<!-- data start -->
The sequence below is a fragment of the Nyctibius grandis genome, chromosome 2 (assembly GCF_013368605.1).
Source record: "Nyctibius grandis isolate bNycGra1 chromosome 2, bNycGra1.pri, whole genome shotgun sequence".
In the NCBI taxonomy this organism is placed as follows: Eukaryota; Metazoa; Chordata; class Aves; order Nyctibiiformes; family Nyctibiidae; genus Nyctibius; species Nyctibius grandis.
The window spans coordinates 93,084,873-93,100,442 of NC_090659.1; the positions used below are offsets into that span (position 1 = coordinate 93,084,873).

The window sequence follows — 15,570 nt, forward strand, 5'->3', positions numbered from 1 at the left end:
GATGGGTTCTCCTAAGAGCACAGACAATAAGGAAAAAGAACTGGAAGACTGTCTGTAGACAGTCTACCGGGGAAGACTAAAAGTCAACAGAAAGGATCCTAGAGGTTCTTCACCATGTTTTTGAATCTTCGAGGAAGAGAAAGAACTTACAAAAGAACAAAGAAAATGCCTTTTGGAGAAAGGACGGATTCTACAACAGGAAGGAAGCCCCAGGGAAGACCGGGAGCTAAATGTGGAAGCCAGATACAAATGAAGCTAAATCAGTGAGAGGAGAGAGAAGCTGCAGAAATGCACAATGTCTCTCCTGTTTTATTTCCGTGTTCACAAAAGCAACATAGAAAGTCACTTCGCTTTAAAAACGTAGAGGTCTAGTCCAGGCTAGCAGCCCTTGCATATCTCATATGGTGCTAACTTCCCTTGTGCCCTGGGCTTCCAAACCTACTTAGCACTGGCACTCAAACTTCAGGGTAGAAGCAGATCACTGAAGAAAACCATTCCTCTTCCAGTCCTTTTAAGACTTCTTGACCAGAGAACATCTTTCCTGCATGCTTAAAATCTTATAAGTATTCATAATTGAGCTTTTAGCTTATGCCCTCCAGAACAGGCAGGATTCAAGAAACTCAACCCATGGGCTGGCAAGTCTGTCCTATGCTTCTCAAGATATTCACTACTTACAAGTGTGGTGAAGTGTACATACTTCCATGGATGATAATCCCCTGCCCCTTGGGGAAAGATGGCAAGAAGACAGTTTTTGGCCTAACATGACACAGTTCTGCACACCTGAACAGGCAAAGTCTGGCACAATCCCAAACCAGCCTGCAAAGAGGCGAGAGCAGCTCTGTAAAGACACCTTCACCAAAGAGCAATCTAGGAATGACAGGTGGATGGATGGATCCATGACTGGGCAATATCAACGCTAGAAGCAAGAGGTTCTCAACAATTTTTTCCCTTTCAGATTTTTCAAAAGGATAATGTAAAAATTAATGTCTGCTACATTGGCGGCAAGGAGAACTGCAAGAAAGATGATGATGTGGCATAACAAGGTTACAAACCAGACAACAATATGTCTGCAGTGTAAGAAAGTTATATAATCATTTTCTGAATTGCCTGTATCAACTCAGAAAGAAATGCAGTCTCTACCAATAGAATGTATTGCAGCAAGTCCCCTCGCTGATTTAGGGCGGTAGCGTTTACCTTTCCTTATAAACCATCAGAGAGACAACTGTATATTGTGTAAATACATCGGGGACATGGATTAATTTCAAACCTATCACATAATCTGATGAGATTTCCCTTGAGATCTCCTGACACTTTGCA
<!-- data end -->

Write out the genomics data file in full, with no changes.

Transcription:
The sequence below is a fragment of the Nyctibius grandis genome, chromosome 2 (assembly GCF_013368605.1).
Source record: "Nyctibius grandis isolate bNycGra1 chromosome 2, bNycGra1.pri, whole genome shotgun sequence".
In the NCBI taxonomy this organism is placed as follows: Eukaryota; Metazoa; Chordata; class Aves; order Nyctibiiformes; family Nyctibiidae; genus Nyctibius; species Nyctibius grandis.
The window spans coordinates 93,084,873-93,100,442 of NC_090659.1; the positions used below are offsets into that span (position 1 = coordinate 93,084,873).

The window sequence follows — 15,570 nt, forward strand, 5'->3', positions numbered from 1 at the left end:
GATGGGTTCTCCTAAGAGCACAGACAATAAGGAAAAAGAACTGGAAGACTGTCTGTAGACAGTCTACCGGGGAAGACTAAAAGTCAACAGAAAGGATCCTAGAGGTTCTTCACCATGTTTTTGAATCTTCGAGGAAGAGAAAGAACTTACAAAAGAACAAAGAAAATGCCTTTTGGAGAAAGGACGGATTCTACAACAGGAAGGAAGCCCCAGGGAAGACCGGGAGCTAAATGTGGAAGCCAGATACAAATGAAGCTAAATCAGTGAGAGGAGAGAGAAGCTGCAGAAATGCACAATGTCTCTCCTGTTTTATTTCCGTGTTCACAAAAGCAACATAGAAAGTCACTTCGCTTTAAAAACGTAGAGGTCTAGTCCAGGCTAGCAGCCCTTGCATATCTCATATGGTGCTAACTTCCCTTGTGCCCTGGGCTTCCAAACCTACTTAGCACTGGCACTCAAACTTCAGGGTAGAAGCAGATCACTGAAGAAAACCATTCCTCTTCCAGTCCTTTTAAGACTTCTTGACCAGAGAACATCTTTCCTGCATGCTTAAAATCTTATAAGTATTCATAATTGAGCTTTTAGCTTATGCCCTCCAGAACAGGCAGGATTCAAGAAACTCAACCCATGGGCTGGCAAGTCTGTCCTATGCTTCTCAAGATATTCACTACTTACAAGTGTGGTGAAGTGTACATACTTCCATGGATGATAATCCCCTGCCCCTTGGGGAAAGATGGCAAGAAGACAGTTTTTGGCCTAACATGACACAGTTCTGCACACCTGAACAGGCAAAGTCTGGCACAATCCCAAACCAGCCTGCAAAGAGGCGAGAGCAGCTCTGTAAAGACACCTTCACCAAAGAGCAATCTAGGAATGACAGGTGGATGGATGGATCCATGACTGGGCAATATCAACGCTAGAAGCAAGAGGTTCTCAACAATTTTTTCCCTTTCAGATTTTTCAAAAGGATAATGTAAAAATTAATGTCTGCTACATTGGCGGCAAGGAGAACTGCAAGAAAGATGATGATGTGGCATAACAAGGTTACAAACCAGACAACAATATGTCTGCAGTGTAAGAAAGTTATATAATCATTTTCTGAATTGCCTGTATCAACTCAGAAAGAAATGCAGTCTCTACCAATAGAATGTATTGCAGCAAGTCCCCTCGCTGATTTAGGGCGGTAGCGTTTACCTTTCCTTATAAACCATCAGAGAGACAACTGTATATTGTGTAAATACATCGGGGACATGGATTAATTTCAAACCTATCACATAATCTGATGAGATTTCCCTTGAGATCTCCTGACACTTTGCA